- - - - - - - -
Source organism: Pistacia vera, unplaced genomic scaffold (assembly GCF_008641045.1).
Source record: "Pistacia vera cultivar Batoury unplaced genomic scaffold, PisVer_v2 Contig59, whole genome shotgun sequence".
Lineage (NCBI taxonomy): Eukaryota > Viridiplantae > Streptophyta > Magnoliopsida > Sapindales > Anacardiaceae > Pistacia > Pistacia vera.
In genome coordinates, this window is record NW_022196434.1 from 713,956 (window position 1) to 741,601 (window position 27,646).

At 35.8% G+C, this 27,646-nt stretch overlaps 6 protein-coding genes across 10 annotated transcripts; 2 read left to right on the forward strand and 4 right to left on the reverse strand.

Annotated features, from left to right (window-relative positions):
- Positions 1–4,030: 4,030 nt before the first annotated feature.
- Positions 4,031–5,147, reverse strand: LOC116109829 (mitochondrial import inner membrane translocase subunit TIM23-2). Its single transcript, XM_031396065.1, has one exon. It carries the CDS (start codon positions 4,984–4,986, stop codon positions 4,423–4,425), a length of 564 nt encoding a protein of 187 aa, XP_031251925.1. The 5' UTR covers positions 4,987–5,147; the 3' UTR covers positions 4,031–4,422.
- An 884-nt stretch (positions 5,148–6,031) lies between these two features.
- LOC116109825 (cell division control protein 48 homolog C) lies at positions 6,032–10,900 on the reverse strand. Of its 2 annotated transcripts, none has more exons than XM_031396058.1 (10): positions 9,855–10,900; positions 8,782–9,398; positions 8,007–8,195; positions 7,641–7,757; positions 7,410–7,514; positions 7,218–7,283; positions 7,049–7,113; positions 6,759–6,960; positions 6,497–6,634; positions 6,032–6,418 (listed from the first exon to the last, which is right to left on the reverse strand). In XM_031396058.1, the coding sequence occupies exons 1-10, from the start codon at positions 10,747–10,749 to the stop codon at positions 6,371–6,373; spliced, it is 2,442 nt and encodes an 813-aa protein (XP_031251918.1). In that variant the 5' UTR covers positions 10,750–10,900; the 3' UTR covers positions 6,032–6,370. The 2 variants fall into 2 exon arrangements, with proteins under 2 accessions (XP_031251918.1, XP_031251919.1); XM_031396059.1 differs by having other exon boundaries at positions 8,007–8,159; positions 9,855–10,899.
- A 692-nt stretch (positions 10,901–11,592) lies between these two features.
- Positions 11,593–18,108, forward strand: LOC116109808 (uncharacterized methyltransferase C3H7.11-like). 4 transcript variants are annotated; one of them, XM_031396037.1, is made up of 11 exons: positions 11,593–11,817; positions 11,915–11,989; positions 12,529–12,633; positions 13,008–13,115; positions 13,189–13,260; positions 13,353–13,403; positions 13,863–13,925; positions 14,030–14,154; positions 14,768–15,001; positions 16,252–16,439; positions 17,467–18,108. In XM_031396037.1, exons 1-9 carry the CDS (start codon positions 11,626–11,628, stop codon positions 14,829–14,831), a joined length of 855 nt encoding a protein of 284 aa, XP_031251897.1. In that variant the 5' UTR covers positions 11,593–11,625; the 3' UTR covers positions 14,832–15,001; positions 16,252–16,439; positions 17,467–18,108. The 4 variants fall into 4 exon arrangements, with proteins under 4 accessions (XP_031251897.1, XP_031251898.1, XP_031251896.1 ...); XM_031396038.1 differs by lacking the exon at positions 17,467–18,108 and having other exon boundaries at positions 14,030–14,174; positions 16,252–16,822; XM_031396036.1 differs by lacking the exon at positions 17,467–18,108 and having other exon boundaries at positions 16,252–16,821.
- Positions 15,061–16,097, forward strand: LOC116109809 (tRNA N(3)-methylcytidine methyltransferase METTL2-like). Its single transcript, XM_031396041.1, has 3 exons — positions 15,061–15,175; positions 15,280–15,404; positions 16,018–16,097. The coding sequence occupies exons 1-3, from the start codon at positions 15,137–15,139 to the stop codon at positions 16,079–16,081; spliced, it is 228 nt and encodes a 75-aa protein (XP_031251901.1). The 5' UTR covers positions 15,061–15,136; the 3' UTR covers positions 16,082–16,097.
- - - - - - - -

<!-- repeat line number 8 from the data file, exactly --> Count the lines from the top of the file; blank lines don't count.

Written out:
- Positions 4,031–5,147, reverse strand: LOC116109829 (mitochondrial import inner membrane translocase subunit TIM23-2). Its single transcript, XM_031396065.1, has one exon. It carries the CDS (start codon positions 4,984–4,986, stop codon positions 4,423–4,425), a length of 564 nt encoding a protein of 187 aa, XP_031251925.1. The 5' UTR covers positions 4,987–5,147; the 3' UTR covers positions 4,031–4,422.